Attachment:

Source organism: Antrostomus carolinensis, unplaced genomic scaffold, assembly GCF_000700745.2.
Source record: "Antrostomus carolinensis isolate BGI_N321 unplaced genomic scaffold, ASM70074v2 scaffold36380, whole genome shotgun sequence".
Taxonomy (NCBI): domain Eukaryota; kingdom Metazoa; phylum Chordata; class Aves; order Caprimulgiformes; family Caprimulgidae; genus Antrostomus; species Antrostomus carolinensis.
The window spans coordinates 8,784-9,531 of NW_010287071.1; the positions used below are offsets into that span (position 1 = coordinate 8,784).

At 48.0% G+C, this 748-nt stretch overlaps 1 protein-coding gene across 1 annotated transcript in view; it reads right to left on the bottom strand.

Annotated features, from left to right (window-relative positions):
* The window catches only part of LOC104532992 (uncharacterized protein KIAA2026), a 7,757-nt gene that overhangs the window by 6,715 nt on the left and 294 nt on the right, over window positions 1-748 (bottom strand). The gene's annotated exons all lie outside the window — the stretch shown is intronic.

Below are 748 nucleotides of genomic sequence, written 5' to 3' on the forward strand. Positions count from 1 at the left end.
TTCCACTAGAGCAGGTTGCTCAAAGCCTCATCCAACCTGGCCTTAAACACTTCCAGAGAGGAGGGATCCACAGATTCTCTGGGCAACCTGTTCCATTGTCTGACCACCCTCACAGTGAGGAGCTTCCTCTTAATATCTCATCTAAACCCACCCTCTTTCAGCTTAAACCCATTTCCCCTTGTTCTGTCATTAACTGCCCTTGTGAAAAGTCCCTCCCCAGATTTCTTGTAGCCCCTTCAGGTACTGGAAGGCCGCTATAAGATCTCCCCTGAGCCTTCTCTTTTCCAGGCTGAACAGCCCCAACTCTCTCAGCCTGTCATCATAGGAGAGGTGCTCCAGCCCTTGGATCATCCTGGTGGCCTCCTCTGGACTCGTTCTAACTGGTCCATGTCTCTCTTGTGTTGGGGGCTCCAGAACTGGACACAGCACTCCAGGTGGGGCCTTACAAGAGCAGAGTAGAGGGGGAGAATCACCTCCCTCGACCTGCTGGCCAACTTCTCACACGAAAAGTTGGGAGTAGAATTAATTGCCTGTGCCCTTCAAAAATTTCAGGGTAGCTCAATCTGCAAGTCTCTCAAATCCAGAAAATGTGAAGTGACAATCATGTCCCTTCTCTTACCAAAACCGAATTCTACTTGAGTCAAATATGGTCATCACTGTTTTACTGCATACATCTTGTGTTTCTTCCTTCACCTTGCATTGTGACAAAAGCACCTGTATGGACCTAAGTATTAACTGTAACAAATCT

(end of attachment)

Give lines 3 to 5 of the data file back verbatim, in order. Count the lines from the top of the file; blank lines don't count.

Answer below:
Taxonomy (NCBI): domain Eukaryota; kingdom Metazoa; phylum Chordata; class Aves; order Caprimulgiformes; family Caprimulgidae; genus Antrostomus; species Antrostomus carolinensis.
The window spans coordinates 8,784-9,531 of NW_010287071.1; the positions used below are offsets into that span (position 1 = coordinate 8,784).

At 48.0% G+C, this 748-nt stretch overlaps 1 protein-coding gene across 1 annotated transcript in view; it reads right to left on the bottom strand.